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Scientists Fault  Draft Climate Deal
Environment

Scientists Fault Draft Climate Deal

While politicians finally agreed on a draft climate pact late Thursday, with the only remaining issue being that of financing poorer countries and how an agreement would differently affect richer and poorer nations, a group of climate scientists have criticized the preliminary deal.
On Friday, scientists said that the latest draft showed serious inconsistencies and would require much deeper cuts to emissions than currently foreseen, as negotiators continued to haggle over a final deal, the Wall Street Journal reported.
According to the streamlined, 27-page long draft climate pact, governments will commit to holding the average rise in global temperatures “well below” 2 degrees Celsius and “pursue efforts to limit the temperature increase to 1.5 °C.”
That is a victory for some small island states, which say a 2-degree warming would result in rising seas swallowing their lands and depriving their citizens of their homes and livelihoods.
Yet, a panel of five climate scientists — convened at the site of the Paris talks — said the rest of the draft agreement did not back up that promise. To keep global temperatures from rising more than 1.5 degrees, man-made emissions of carbon dioxide would have to be reduced to zero by 2050, the scientists said.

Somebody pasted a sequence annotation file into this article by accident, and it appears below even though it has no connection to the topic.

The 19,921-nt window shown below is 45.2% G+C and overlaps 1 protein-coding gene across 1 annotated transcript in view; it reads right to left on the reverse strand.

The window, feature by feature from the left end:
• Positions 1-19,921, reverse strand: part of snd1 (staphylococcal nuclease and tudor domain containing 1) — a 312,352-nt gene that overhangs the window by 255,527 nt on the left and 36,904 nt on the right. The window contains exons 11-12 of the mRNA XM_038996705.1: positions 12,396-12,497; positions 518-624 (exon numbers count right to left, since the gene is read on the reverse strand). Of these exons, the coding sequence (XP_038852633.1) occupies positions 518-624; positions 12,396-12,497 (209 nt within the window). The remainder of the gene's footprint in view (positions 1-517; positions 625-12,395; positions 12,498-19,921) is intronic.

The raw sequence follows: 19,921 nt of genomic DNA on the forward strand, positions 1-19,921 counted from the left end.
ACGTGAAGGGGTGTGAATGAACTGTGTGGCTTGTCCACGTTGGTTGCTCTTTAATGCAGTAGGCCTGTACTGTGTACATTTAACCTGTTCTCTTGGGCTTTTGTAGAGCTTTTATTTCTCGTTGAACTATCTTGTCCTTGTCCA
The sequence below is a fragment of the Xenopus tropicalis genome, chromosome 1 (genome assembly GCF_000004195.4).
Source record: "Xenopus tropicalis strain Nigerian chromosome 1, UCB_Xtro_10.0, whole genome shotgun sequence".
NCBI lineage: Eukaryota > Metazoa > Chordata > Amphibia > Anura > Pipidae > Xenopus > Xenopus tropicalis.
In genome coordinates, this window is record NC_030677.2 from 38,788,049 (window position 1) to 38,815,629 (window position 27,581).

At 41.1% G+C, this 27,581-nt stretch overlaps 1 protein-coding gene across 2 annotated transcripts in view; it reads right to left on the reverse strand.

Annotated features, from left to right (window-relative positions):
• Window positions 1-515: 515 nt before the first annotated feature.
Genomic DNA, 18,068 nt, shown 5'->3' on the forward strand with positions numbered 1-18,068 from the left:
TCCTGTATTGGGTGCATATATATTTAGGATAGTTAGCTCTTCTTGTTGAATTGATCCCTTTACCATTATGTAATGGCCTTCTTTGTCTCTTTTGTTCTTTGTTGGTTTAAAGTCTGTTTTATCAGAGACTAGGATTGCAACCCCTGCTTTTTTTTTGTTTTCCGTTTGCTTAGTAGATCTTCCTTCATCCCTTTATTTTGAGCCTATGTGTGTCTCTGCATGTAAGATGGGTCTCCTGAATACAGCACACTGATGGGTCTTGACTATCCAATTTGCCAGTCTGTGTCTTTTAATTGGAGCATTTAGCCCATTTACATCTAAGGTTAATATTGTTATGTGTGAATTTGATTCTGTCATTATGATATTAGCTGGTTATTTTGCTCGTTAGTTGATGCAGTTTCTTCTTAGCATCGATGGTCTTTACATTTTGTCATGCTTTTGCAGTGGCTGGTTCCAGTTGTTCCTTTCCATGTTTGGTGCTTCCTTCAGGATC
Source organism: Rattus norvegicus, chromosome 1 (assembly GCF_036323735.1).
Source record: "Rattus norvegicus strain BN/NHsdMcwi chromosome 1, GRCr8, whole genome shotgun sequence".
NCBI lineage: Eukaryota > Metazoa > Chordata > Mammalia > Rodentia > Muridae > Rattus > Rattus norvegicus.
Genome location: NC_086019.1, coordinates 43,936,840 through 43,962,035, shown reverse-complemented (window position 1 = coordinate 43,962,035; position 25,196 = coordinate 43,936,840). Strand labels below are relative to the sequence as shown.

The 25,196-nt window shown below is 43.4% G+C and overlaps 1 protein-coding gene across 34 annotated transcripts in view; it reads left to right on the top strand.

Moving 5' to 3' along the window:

“You cannot say we’ll stay under 1.5 [degrees] on the one hand and not say anything on decarbonization on the other hand,” said Steffen Kalbekken, director at the Norway-based Centre for International Climate and Energy Policy. “Otherwise it is meaningless.”
In contrast with earlier drafts, which included plans to cut global greenhouse gas emissions by up to 95% by 2050 from 2010 levels, the new text sees emissions peaking “as soon as possible,” giving extra time to developing countries.

 Ambitious!
In the second half of the century, the world should reach “greenhouse gas emissions neutrality,” the draft text says. That would mean cutting emissions to such a low level that they would be absorbed by the earth’s natural mechanisms, such as plants or oceans, or new technologies such as carbon capture and storage.
“There is an inconsistency between near-term and long-term ambition,” said Joeri Rogelj, a research scholar at the Energy Program of the International Institute for Applied Systems Analysis in Austria.
National pledges to limit greenhouse-gas emissions fall far short of reaching even the less ambitious goal in the draft text and would still see global temperatures rise by around 3 degrees from preindustrial levels, according to assessments from UN and other scientists.
The draft agreement foresees governments reassessing their emissions pledges every five years, but this review process doesn’t start early enough, the scientists in Paris said. Under the draft, governments would evaluate their efforts in 2019—one year before the Paris deal is set to kick in—in a “facilitative dialogue.” But the first full global stocktaking of emissions would not happen until 2023.
By then, the scientists said, emissions will likely have surpassed the maximum allowed under any existing 1.5-degree scenario.

 

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